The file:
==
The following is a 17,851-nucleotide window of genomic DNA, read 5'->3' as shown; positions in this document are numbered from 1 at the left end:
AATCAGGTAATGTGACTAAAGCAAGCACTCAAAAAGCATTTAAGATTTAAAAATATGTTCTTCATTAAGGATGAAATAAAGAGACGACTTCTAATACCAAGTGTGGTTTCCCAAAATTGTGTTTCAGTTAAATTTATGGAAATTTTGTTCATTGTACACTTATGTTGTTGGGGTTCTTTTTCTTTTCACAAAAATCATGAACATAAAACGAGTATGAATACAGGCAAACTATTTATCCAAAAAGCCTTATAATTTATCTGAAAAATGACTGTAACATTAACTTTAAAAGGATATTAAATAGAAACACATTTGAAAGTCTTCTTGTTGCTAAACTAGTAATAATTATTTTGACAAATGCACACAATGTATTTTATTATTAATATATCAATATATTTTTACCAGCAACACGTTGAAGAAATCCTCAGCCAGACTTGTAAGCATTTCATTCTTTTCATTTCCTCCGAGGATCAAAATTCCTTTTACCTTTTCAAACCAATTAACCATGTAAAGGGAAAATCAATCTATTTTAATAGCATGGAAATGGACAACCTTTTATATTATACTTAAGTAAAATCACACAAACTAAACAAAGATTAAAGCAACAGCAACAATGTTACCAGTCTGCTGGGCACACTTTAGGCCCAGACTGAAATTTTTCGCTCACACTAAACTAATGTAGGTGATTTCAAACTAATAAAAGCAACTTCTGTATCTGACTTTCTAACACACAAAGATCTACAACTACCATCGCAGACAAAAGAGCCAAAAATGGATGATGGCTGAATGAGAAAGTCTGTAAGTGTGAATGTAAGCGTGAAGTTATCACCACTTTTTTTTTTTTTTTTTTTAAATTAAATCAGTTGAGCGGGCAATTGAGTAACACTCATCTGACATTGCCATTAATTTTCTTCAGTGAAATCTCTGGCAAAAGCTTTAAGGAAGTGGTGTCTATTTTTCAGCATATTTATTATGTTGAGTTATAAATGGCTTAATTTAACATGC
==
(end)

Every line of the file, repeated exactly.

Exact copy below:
The following is a 17,851-nucleotide window of genomic DNA, read 5'->3' as shown; positions in this document are numbered from 1 at the left end:
AATCAGGTAATGTGACTAAAGCAAGCACTCAAAAAGCATTTAAGATTTAAAAATATGTTCTTCATTAAGGATGAAATAAAGAGACGACTTCTAATACCAAGTGTGGTTTCCCAAAATTGTGTTTCAGTTAAATTTATGGAAATTTTGTTCATTGTACACTTATGTTGTTGGGGTTCTTTTTCTTTTCACAAAAATCATGAACATAAAACGAGTATGAATACAGGCAAACTATTTATCCAAAAAGCCTTATAATTTATCTGAAAAATGACTGTAACATTAACTTTAAAAGGATATTAAATAGAAACACATTTGAAAGTCTTCTTGTTGCTAAACTAGTAATAATTATTTTGACAAATGCACACAATGTATTTTATTATTAATATATCAATATATTTTTACCAGCAACACGTTGAAGAAATCCTCAGCCAGACTTGTAAGCATTTCATTCTTTTCATTTCCTCCGAGGATCAAAATTCCTTTTACCTTTTCAAACCAATTAACCATGTAAAGGGAAAATCAATCTATTTTAATAGCATGGAAATGGACAACCTTTTATATTATACTTAAGTAAAATCACACAAACTAAACAAAGATTAAAGCAACAGCAACAATGTTACCAGTCTGCTGGGCACACTTTAGGCCCAGACTGAAATTTTTCGCTCACACTAAACTAATGTAGGTGATTTCAAACTAATAAAAGCAACTTCTGTATCTGACTTTCTAACACACAAAGATCTACAACTACCATCGCAGACAAAAGAGCCAAAAATGGATGATGGCTGAATGAGAAAGTCTGTAAGTGTGAATGTAAGCGTGAAGTTATCACCACTTTTTTTTTTTTTTTTTTTAAATTAAATCAGTTGAGCGGGCAATTGAGTAACACTCATCTGACATTGCCATTAATTTTCTTCAGTGAAATCTCTGGCAAAAGCTTTAAGGAAGTGGTGTCTATTTTTCAGCATATTTATTATGTTGAGTTATAAATGGCTTAATTTAACATGC